“He made a lot of mistakes over the middle of the plate, - Bob Brenly about Cormier’s debut as quoted by ESPN in June 2004

“They jumped on our young kid, took some pitches. When you’re facing a team that’s hot like that, there’s not a lot of margin for error.” - Luis Gonzalez about Cormier’s debut as quoted by ESPN in June 2004

In his debut Cormier is yanked off the mound by Bob Brenly in the second inning after giving up 7 runs on 6 hits and a walk and sent right back to the minors the following day.

Although Cormier does good in AA and AAA that season, his 2004 season in the MLB is a complete miss, which is later recalled in a colourful way as only Bob Brenly can express:

“Lance Cormier is one of the guys that has helped me put me in the booth right next to you, partner. Pitching for the Diamondbacks in 04, pitching in 17 ball games, total of 45.1 innings, gave up 13 home-runs! Went 1-4 with a 8.14 me fired...hahaha!” - Comment of Bob Brenly during a Dodgers vs Cubs game, transcript from YouTube

Being bad in 468.2 innings of baseball.

With his 89 mph fastball/sinker Cormier isn’t fooling anyone and one of the bigger problems is his inability to get batters out. If Cormier doesn’t allow a hit, he is probably walking a guy, just take a look at his year to year WHIP:

  • 2004: 1.919
  • 2005: 1.626
  • 2006: 1.751
  • 2007: 1.708
  • 2008: 1.563
  • 2009: 1.293
  • 2010: 1.645
  • 2011: 1.976

But what baffles me most isn’t the WHIP, but the amount of innings Cormier was allowed to accumulate in the major leagues. Over 8 years in the major leagues, his career line is a 5.04 ERA, a 1.22 SO/BB in 468.2 innings.

That is a terrific accomplishment for a pitcher who most of the time was terribly bad.

Obviously his name isn’t Bumgarner, so his leash was a bit shorter in Arizona, although there were some stretches of success, like the 12 scoreless appearances with which he started the 2005 season. But after 2005 and a 5.11 ERA season the Diamondbacks decide to move Cormier and he gets traded to the Braves along Oscar Villarreal for Johnny Estrada, which in hindsight is a slam-dunk trade for Arizona if you think of it.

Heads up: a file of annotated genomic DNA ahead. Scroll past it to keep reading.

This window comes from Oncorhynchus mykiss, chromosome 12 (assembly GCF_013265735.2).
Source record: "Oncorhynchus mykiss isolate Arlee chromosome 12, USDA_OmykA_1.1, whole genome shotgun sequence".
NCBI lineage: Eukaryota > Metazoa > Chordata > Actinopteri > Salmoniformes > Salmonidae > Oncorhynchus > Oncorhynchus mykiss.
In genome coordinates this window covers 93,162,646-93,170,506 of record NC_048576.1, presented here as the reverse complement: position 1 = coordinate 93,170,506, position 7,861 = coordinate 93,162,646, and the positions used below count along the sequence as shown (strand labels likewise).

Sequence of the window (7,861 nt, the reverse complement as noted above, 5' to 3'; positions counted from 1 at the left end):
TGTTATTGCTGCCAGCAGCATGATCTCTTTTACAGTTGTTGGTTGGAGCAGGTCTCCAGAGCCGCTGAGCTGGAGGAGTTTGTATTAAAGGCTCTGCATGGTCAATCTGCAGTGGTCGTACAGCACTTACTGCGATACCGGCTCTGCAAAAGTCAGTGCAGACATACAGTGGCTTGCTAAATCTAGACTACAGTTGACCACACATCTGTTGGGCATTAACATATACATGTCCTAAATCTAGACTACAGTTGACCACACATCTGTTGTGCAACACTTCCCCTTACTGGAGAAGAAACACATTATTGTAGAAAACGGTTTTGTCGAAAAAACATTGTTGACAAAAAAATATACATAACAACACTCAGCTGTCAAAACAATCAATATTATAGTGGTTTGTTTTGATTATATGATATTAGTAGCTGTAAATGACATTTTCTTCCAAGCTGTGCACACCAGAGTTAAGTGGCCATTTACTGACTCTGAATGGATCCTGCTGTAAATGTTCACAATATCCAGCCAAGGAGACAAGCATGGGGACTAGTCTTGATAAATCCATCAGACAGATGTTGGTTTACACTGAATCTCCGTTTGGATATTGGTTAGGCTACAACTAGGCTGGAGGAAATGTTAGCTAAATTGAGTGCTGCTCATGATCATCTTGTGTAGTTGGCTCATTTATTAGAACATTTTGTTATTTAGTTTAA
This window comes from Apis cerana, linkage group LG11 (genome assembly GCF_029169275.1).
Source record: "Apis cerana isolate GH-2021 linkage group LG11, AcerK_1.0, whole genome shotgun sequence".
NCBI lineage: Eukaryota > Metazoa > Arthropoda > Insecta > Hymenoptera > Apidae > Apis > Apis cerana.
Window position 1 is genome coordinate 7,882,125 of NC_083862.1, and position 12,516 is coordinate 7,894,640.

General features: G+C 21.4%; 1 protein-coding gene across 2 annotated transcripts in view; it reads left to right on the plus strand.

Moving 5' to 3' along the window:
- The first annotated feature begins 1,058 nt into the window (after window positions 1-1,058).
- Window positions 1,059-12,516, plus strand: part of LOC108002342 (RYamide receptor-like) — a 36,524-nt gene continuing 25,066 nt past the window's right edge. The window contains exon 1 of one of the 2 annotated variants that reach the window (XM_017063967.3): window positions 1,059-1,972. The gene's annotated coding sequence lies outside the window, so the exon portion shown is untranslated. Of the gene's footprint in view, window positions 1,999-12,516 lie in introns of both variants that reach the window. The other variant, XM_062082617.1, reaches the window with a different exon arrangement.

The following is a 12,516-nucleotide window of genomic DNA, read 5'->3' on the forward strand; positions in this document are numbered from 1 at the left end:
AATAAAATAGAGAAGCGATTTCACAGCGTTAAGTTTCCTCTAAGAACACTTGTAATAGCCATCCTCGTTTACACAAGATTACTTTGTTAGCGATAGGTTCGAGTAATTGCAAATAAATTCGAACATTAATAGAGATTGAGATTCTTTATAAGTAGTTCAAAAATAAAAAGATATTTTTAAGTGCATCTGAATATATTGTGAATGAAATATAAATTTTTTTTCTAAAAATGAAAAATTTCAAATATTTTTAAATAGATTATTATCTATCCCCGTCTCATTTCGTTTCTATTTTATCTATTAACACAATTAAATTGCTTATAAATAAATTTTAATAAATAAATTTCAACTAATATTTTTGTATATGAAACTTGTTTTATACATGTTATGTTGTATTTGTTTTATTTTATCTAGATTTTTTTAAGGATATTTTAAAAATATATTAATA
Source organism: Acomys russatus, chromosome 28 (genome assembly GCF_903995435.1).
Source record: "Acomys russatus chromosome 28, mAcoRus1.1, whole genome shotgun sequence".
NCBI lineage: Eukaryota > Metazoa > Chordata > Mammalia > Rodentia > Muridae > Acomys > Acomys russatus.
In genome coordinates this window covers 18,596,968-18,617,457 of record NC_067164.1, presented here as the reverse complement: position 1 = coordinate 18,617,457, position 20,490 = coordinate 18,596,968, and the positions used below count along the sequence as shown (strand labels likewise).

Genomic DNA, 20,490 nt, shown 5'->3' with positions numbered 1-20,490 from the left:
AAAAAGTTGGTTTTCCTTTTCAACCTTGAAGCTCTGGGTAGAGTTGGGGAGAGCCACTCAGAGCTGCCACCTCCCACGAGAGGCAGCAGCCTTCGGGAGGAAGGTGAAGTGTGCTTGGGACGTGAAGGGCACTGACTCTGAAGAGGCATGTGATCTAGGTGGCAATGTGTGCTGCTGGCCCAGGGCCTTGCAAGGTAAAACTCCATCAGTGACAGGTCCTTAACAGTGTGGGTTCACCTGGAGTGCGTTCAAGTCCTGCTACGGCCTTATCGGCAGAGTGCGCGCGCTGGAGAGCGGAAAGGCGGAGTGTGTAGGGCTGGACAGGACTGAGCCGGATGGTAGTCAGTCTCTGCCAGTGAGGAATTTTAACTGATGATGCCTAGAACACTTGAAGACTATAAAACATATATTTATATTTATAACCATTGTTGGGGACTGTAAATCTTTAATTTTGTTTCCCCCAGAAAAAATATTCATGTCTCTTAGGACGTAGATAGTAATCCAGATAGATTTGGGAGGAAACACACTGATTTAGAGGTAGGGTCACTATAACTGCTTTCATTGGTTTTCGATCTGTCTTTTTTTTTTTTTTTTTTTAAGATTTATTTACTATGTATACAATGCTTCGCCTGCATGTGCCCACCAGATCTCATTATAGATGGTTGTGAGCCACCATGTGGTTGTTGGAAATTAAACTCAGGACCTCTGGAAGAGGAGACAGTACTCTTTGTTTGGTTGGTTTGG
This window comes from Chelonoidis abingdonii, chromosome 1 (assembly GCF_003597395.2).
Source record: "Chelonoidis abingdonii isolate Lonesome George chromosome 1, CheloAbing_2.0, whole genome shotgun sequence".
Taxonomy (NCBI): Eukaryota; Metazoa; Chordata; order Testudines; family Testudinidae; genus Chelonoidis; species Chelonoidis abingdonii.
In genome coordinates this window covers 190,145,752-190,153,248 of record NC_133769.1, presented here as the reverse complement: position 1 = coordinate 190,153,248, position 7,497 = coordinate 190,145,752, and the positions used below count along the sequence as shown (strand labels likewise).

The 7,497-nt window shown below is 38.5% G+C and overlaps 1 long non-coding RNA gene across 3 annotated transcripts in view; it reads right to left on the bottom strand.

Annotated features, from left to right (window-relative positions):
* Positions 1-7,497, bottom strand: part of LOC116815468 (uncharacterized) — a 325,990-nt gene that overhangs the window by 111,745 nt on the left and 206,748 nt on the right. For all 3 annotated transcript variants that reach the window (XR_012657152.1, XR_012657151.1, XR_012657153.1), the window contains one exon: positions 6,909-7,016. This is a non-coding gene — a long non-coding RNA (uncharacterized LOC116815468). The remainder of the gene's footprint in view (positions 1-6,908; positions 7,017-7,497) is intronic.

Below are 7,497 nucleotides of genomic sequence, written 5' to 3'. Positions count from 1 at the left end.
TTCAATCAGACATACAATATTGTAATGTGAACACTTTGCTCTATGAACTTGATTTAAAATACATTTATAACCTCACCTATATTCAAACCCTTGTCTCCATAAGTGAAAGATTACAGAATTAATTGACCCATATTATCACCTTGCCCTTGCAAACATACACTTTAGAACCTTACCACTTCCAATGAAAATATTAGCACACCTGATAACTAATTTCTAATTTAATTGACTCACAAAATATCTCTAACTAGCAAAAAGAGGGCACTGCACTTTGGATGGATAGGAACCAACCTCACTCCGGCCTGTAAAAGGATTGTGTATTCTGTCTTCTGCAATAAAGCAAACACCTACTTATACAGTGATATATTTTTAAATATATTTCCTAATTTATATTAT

For the Braves he struggles during two seasons at the major league level and is eventually released. Via Baltimore and Tampa Bay (where he is mildly more successful) Cormier eventually ends up with the Dodgers. There his MLB career finally comes to a halt when he is released mid May after giving up 4 homeruns in 13.2 innings, ending his time in Los Angeles with a 9.88 ERA. He returns to Tampa on a minor league contract but is released by the end of the season.

At the beginning of 2012 he receives no interest from any major league team and decides to call it quits. Cormier settles in Tuscaloosa with his college sweetheart and wife after having moved around 47 times during his baseball career.

“I can fit a lot into an Isuzu Rodeo,” he said of his moving expertise. - Lance Cormier quoted about his moving experience in Tuscaloosa News in 2017

Cormier and his wife buy a farm with animals and start a CrossFit business in Tuscaloosa. But the love of the game is impossible to forget, so Cormier is also part of the SEC Network team and is a frequent analyst of baseball games on that network, with a special interest in the Crimson Tide games.


Do you remember Lance Cormier?

This poll is closed

  • 68%
    Yeah, never forgot about him!
    (15 votes)
  • 13%
    I didn’t, but now it rings a bell again.
    (3 votes)
  • 18%
    No, and I still have no clue who the guy is.
    (4 votes)
22 votes total Vote Now